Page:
Heavy benchrest target rifle manufactured in the 1850s by G.R. Pierce of Grand Rapids, Michigan. Heavy, telescoped target rifles were used by sharpshooter companies throughout the Civil War. These “heavies”, perhaps one per company, were retained and carried in supply wagons and brought forward and issued to the most skilled marksmen when situations warranted. Winslow Homer’s iconic 1863 painting “Sharpshooter” depicts a Union marksman perched in a tree with a scoped heavy target rifle, drawing a bead on his Confederate opponent. This G.R. Pierce rifle weighs 22.6 pounds and has a heavy, octagonal barrel with removable false muzzle and .46 caliber bore. The nipple is original and in very good condition, set into a snail shaped bolster. The telescopic sight has clear optics and bears the G.R. Pierce maker’s mark along the top of the rear end. The action is tight and crisp and holds on all positions. The original wooden ramrod is stowed under the barrel. The walnut stock remains in excellent condition with a beautiful grain. All metal surfaces have aged to a pleasant gray/plum patina. A finely crafted, American made target rifle that could easily have seen Civil War service.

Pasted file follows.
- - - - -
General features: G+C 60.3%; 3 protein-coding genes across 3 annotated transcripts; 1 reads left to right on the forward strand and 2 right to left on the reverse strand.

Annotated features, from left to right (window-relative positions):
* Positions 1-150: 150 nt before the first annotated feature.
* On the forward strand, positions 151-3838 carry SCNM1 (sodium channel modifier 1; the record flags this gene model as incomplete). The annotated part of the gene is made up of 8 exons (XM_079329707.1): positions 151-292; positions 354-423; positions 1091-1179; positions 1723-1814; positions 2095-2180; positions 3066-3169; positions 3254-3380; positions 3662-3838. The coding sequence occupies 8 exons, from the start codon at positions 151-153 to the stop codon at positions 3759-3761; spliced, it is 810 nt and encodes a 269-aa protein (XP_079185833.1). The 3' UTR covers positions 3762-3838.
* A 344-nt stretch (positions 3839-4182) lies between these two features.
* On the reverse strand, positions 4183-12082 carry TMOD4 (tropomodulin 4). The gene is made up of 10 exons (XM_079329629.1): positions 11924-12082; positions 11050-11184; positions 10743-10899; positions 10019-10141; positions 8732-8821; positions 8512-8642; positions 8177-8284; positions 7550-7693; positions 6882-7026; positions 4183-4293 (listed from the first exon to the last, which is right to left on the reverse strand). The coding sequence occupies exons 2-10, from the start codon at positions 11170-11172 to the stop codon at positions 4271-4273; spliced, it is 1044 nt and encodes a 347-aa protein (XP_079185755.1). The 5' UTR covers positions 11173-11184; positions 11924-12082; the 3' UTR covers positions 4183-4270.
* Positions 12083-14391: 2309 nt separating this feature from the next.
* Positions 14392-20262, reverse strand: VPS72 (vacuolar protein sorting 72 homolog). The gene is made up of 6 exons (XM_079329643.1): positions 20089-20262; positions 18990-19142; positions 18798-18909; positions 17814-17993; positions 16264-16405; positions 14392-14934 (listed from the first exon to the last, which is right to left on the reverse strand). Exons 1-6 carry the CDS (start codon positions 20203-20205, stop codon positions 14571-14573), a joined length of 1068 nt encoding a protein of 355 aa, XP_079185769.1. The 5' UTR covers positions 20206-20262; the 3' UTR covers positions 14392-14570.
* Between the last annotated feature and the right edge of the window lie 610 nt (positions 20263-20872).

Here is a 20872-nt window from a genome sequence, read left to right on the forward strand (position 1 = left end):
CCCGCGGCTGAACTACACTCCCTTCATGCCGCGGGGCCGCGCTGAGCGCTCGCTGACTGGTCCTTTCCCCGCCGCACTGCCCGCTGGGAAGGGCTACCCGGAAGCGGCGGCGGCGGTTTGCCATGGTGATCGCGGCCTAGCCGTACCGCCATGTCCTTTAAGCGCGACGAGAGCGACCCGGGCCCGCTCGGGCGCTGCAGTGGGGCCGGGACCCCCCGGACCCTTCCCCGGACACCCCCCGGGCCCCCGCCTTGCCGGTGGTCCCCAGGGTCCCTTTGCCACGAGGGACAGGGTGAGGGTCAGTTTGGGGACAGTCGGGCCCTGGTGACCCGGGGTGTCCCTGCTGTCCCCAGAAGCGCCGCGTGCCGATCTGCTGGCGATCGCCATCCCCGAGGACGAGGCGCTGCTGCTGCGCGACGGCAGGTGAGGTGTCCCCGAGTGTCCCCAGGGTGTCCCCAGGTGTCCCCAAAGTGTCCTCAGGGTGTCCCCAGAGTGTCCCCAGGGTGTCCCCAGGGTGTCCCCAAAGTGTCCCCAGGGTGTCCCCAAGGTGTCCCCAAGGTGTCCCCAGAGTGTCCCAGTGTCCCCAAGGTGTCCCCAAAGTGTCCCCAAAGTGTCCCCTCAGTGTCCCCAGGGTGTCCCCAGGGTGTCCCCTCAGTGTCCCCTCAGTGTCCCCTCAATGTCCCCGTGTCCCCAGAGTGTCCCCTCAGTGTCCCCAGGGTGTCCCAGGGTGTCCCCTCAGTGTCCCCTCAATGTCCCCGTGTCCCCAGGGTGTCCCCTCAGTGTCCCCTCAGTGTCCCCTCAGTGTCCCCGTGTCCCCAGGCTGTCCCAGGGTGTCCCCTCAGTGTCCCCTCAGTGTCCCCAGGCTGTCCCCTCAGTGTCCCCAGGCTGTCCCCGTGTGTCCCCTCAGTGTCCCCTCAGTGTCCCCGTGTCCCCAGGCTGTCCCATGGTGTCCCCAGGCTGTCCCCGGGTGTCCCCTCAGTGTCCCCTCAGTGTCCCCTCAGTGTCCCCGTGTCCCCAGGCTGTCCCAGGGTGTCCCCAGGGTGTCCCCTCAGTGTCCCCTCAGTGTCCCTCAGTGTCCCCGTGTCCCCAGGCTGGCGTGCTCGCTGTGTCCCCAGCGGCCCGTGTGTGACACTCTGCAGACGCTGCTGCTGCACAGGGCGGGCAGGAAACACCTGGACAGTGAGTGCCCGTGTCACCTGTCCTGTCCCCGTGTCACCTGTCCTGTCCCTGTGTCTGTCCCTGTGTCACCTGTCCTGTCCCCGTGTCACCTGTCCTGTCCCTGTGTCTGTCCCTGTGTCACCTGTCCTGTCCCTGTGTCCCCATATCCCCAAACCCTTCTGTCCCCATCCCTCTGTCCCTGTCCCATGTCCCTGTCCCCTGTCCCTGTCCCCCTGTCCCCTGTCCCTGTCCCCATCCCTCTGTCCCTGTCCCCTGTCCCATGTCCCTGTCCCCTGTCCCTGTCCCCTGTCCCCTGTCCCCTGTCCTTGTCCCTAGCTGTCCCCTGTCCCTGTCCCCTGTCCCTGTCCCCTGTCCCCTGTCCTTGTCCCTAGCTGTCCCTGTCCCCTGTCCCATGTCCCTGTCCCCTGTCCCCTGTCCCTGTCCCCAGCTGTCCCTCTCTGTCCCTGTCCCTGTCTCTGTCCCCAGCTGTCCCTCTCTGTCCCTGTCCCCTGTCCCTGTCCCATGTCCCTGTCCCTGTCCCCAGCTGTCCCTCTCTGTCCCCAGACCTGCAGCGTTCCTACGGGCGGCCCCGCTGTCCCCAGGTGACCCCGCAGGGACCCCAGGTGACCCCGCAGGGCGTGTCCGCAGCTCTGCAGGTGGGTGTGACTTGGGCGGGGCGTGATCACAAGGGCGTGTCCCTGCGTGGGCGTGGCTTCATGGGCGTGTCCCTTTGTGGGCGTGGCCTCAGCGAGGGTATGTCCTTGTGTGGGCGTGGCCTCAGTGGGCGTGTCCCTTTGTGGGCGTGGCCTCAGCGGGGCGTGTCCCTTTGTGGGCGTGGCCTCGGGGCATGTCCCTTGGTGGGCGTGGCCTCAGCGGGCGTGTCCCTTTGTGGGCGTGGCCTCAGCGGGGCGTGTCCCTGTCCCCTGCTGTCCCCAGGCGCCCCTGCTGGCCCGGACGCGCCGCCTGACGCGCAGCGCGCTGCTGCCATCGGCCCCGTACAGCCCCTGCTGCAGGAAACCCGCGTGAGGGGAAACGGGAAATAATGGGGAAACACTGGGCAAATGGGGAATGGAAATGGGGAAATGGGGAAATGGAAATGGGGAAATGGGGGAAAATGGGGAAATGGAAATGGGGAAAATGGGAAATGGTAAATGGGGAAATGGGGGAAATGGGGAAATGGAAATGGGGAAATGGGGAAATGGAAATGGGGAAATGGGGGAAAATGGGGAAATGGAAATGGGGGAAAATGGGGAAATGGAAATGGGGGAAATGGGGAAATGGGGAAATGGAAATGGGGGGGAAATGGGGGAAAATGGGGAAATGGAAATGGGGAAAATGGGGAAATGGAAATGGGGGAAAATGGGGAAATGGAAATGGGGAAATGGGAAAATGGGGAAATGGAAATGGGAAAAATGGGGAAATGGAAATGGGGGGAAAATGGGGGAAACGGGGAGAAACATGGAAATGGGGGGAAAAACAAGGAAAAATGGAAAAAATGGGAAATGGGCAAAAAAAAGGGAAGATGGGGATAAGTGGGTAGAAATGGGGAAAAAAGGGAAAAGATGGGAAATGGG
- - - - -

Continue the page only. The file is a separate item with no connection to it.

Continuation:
Inventory Number: RIF 158 / SOLD